1935 Joe Cronin Baseball Hall Of Fame Vintage Photo 7x9 Inches Bat Holding
A GREAT VINTAGE 7X9 INCH PHOTO FROM 1935 DEPICTING THE HALL OF FAMER JOE CRONIN WITH A CLOSE-UP OF HIM HOLDING HIS BAT. Star player, manager, general manager, league president-only one man in baseball history has followed a career path like this one. Joe Cronin, one of the greatest shortstops in the game's history, spent 50 years in the baseball without being fired or taking a year off. Every job was a promotion, and he came within a whisker of being baseball's commissioner in 1965. Late in life, reflecting on all his contributions and responsibilities over the years, Joe made it clear where his heart lay. "In the end, " said Joe, the game's on the field. Joseph Edward Cronin was born in San Francisco on October 12, 1906, six months after the great earthquake and fire that devastated his home city. His father, Jeremiah, born in Ireland in 1871, had immigrated to San Francisco in either 1886 or 1887 in search of an easier life, but had found mostly hard work in the years since.
320 and earned another recall to the Pirates. In the latter stages of the season Joe played 38 games, mostly at second base, a position he had never played. 265 for manager Bill McKechnie, a promising start for the youngster.After the season McKechnie was fired, and the new manager, Donie Bush, moved George Grantham from first to second base, blocking Cronin's best path. Joe stuck with the 1927 club the entire season, but played just 12 games, hitting 5-for-22. The Pirates won the NL pennant again, but Joe had a miserable time and hoped to play in the minors rather than sit on the bench again. He was back in the minor leagues. With Kansas City, Joe played mostly third base and struggled to regain his batting stroke after a year of playing so infrequently. In July he was hitting just. 245 and feared he might be sent to a lower classification club. Joe Engel, a scout for the Washington Senators, was making a scouting trip in the Midwest when he discovered that Cronin, whom he remembered from the Pirates, was available. Joe reported to Washington in mid-July. When Engel brought him to meet Clark Griffith, the Senators' owner, they first had to meet Mildred Robertson, Griffith's niece and secretary. In fact, Engel had sent a telegram to Mildred before his arrival, warning her that he had signed her future husband.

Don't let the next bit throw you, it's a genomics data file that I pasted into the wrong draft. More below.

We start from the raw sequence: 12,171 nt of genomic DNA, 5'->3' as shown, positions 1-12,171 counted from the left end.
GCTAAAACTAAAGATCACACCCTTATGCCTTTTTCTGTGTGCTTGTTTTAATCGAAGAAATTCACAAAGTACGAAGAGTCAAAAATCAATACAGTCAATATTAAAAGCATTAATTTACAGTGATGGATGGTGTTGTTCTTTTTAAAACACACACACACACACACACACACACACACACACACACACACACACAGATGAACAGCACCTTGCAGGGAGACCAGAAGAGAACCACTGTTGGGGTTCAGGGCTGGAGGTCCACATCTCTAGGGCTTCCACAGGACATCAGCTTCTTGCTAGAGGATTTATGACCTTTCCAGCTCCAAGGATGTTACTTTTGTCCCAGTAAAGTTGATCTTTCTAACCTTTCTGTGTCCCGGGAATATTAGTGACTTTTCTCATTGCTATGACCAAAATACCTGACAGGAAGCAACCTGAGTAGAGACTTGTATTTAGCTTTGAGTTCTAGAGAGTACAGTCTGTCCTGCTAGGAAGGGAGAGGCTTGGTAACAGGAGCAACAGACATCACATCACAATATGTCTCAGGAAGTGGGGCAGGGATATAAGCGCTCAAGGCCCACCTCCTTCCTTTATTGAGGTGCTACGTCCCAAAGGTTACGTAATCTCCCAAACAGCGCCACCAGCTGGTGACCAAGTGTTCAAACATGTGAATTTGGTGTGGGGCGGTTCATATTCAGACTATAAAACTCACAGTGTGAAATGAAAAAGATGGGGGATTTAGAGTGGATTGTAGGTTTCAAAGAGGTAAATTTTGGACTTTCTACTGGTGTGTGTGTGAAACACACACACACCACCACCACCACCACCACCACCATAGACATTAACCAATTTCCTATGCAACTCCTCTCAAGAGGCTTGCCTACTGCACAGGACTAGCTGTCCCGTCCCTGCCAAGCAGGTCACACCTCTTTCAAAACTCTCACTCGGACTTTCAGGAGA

The Senators' 94 wins were eight shy of the great Philadelphia Athletics' 102-52 record. Other than baseball, the principal excitement in Joe's life was his relationship with Mildred Robertson. Per Joe Engel's prophesy, Joe and Mildred had taken to each other right away, but it was anything but a whirlwind romance. Joe began by dropping in to the office more often than he needed to, but their courtship became more traditional in the spring of 1930 during spring training.
As her uncle's secretary, Mildred accompanied the team to their spring camp in Biloxi, Mississippi, every year. Joe was adamant that the relationship remain a secret lest people write that Joe was trying to get in good with the boss. On the field, Joe maintained his new plateau of excellence. 306 with 12 home runs and 126 runs batted in, as his club won 92 games, again well back of the Athletics. The next year he overcame a chipped bone in his thumb, suffered when he was struck by a pitch in June, to hit.
318 with 116 runs batted in and a league-leading 18 triples. His club won 93 games, its third straight 90-win season and the third best record in team history. Nonetheless, after the season, Clark Griffith fired Walter Johnson, the team's greatest hero. Griffith surprised everyone by selecting Cronin, just turning 26, to replace him. Not only did Cronin have to gain the respect of the veterans, he still had to worry about hitting and playing shortstop.
Of course, there was the extra financial reward. Cronin silenced all of the doubters in 1933 by continuing his fine play on the field.
309 with 118 runs batted in and a league-leading 45 doubles, while simultaneously managing his team to a pennant in his first season, still the youngest manager in World Series history. The Senators finished 99-53, and held off the Babe Ruth- and Lou Gehrig-led Yankees by seven games. In the World Series, they ran up against the New York Giants and their great pitcher Carl Hubbell, and fell in five games.The next season, 1934, was a difficult one for Cronin and the Senators. The club dropped all the way to seventh place, at 66-86, and Joe took several weeks to get on track. At the end of May his average had dropped to.